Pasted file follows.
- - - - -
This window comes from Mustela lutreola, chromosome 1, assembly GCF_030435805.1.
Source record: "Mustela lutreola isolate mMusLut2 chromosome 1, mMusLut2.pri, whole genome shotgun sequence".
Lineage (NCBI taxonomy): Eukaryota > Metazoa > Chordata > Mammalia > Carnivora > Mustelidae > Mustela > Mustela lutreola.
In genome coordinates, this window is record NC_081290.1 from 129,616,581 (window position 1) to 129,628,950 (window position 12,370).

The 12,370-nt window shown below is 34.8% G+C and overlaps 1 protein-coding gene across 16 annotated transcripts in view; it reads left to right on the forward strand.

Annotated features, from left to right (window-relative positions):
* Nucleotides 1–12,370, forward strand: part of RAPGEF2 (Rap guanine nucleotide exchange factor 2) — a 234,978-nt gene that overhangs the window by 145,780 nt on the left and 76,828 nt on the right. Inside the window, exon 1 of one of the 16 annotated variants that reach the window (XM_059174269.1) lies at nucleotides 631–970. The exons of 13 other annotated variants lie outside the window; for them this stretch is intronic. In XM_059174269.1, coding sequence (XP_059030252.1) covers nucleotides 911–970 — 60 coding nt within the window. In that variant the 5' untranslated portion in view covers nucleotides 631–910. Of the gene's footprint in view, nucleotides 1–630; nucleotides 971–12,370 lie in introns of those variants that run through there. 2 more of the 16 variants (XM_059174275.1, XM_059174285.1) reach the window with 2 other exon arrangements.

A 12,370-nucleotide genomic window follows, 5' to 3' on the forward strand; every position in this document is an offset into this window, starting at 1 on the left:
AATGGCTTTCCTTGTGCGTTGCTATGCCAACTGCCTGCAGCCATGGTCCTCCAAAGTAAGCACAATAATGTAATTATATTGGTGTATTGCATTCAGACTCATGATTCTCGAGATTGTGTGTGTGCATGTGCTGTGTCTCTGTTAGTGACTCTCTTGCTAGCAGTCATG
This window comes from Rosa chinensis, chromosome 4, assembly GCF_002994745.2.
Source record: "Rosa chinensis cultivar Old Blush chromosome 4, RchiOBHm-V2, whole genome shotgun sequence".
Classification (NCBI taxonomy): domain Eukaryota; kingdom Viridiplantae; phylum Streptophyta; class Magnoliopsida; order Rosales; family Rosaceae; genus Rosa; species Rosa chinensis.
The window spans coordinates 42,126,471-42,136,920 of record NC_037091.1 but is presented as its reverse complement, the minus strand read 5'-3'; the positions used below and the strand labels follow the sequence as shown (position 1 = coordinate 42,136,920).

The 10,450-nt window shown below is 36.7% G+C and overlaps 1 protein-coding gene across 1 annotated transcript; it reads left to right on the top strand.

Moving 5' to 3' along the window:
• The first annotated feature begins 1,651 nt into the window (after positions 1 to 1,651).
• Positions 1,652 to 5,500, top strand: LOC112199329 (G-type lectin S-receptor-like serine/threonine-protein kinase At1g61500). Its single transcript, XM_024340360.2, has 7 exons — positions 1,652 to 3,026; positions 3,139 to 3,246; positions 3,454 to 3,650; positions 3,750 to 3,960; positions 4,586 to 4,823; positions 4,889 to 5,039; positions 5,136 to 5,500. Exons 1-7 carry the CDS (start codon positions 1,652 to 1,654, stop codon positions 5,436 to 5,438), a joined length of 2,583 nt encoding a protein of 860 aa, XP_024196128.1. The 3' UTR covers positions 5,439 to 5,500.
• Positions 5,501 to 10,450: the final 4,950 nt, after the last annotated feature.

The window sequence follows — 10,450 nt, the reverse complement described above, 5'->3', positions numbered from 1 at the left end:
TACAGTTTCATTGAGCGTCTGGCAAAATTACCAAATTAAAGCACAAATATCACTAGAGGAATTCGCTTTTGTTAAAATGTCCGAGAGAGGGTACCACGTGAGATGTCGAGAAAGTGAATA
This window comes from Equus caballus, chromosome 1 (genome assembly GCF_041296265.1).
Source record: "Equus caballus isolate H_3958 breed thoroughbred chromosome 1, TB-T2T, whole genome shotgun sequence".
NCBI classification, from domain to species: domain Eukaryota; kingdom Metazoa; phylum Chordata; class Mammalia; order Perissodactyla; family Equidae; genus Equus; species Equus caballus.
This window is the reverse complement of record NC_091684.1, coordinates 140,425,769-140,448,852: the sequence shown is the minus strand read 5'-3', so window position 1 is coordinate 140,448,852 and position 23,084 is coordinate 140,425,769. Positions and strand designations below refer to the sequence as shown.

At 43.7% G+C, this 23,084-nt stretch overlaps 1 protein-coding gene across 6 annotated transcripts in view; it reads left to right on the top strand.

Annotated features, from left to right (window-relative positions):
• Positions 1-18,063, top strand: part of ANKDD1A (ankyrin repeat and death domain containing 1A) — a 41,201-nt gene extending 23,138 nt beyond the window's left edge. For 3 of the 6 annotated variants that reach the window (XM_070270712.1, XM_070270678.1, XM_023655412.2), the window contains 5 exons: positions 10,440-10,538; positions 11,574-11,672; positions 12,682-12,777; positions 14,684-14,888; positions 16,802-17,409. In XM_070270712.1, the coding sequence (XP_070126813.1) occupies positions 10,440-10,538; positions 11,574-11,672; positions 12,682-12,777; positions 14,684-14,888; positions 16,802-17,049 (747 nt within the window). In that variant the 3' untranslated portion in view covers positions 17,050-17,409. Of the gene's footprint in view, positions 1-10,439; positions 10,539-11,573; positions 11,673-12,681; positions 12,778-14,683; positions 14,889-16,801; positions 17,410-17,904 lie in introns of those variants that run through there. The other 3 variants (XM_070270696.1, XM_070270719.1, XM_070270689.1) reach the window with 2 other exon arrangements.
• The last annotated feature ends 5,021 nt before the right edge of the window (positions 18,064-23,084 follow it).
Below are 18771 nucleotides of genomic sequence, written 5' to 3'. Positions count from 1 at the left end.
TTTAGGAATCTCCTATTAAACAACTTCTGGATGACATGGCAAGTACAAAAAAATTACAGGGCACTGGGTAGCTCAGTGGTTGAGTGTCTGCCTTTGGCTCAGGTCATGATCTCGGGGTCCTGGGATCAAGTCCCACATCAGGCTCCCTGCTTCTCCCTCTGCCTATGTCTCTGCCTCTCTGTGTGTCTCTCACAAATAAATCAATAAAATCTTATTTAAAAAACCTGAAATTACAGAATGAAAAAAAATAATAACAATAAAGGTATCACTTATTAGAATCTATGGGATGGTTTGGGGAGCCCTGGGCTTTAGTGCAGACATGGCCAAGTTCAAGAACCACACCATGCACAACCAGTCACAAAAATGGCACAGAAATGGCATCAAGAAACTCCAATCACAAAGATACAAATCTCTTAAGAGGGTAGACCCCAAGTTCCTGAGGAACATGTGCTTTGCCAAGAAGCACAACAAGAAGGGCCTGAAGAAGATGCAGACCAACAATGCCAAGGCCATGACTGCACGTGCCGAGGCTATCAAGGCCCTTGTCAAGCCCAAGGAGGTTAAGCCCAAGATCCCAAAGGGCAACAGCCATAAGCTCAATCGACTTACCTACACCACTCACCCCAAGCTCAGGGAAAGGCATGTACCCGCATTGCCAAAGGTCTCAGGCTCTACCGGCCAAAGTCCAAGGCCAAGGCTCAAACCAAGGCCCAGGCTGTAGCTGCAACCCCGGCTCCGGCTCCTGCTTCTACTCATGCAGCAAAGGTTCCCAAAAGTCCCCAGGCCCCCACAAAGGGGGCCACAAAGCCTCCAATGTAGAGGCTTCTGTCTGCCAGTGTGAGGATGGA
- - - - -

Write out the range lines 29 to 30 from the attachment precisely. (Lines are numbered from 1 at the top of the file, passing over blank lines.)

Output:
Below are 18771 nucleotides of genomic sequence, written 5' to 3'. Positions count from 1 at the left end.
TTTAGGAATCTCCTATTAAACAACTTCTGGATGACATGGCAAGTACAAAAAAATTACAGGGCACTGGGTAGCTCAGTGGTTGAGTGTCTGCCTTTGGCTCAGGTCATGATCTCGGGGTCCTGGGATCAAGTCCCACATCAGGCTCCCTGCTTCTCCCTCTGCCTATGTCTCTGCCTCTCTGTGTGTCTCTCACAAATAAATCAATAAAATCTTATTTAAAAAACCTGAAATTACAGAATGAAAAAAAATAATAACAATAAAGGTATCACTTATTAGAATCTATGGGATGGTTTGGGGAGCCCTGGGCTTTAGTGCAGACATGGCCAAGTTCAAGAACCACACCATGCACAACCAGTCACAAAAATGGCACAGAAATGGCATCAAGAAACTCCAATCACAAAGATACAAATCTCTTAAGAGGGTAGACCCCAAGTTCCTGAGGAACATGTGCTTTGCCAAGAAGCACAACAAGAAGGGCCTGAAGAAGATGCAGACCAACAATGCCAAGGCCATGACTGCACGTGCCGAGGCTATCAAGGCCCTTGTCAAGCCCAAGGAGGTTAAGCCCAAGATCCCAAAGGGCAACAGCCATAAGCTCAATCGACTTACCTACACCACTCACCCCAAGCTCAGGGAAAGGCATGTACCCGCATTGCCAAAGGTCTCAGGCTCTACCGGCCAAAGTCCAAGGCCAAGGCTCAAACCAAGGCCCAGGCTGTAGCTGCAACCCCGGCTCCGGCTCCTGCTTCTACTCATGCAGCAAAGGTTCCCAAAAGTCCCCAGGCCCCCACAAAGGGGGCCACAAAGCCTCCAATGTAGAGGCTTCTGTCTGCCAGTGTGAGGATGGA